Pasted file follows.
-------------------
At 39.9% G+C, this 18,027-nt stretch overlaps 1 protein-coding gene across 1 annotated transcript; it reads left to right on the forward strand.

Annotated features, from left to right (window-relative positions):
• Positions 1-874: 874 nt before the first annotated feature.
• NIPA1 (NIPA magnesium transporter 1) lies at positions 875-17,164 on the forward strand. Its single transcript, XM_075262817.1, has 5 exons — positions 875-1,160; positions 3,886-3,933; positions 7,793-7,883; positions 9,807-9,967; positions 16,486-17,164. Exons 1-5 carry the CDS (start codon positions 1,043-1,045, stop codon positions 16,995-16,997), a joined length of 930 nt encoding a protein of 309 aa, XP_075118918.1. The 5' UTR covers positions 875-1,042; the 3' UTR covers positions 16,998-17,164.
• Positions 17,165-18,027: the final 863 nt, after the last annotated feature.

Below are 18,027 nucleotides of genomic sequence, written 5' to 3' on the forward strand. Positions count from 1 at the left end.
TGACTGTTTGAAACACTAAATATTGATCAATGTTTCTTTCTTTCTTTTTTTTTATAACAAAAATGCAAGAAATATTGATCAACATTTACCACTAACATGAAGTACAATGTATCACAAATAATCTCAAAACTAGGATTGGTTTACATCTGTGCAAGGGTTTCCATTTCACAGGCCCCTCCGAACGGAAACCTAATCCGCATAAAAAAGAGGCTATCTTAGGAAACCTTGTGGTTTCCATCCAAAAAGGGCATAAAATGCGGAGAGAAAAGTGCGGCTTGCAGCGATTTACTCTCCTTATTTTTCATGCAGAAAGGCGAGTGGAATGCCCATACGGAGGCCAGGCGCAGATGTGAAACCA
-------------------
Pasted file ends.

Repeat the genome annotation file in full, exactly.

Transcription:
At 39.9% G+C, this 18,027-nt stretch overlaps 1 protein-coding gene across 1 annotated transcript; it reads left to right on the forward strand.

Annotated features, from left to right (window-relative positions):
• Positions 1-874: 874 nt before the first annotated feature.
• NIPA1 (NIPA magnesium transporter 1) lies at positions 875-17,164 on the forward strand. Its single transcript, XM_075262817.1, has 5 exons — positions 875-1,160; positions 3,886-3,933; positions 7,793-7,883; positions 9,807-9,967; positions 16,486-17,164. Exons 1-5 carry the CDS (start codon positions 1,043-1,045, stop codon positions 16,995-16,997), a joined length of 930 nt encoding a protein of 309 aa, XP_075118918.1. The 5' UTR covers positions 875-1,042; the 3' UTR covers positions 16,998-17,164.
• Positions 17,165-18,027: the final 863 nt, after the last annotated feature.

Below are 18,027 nucleotides of genomic sequence, written 5' to 3' on the forward strand. Positions count from 1 at the left end.
TGACTGTTTGAAACACTAAATATTGATCAATGTTTCTTTCTTTCTTTTTTTTTATAACAAAAATGCAAGAAATATTGATCAACATTTACCACTAACATGAAGTACAATGTATCACAAATAATCTCAAAACTAGGATTGGTTTACATCTGTGCAAGGGTTTCCATTTCACAGGCCCCTCCGAACGGAAACCTAATCCGCATAAAAAAGAGGCTATCTTAGGAAACCTTGTGGTTTCCATCCAAAAAGGGCATAAAATGCGGAGAGAAAAGTGCGGCTTGCAGCGATTTACTCTCCTTATTTTTCATGCAGAAAGGCGAGTGGAATGCCCATACGGAGGCCAGGCGCAGATGTGAAACCA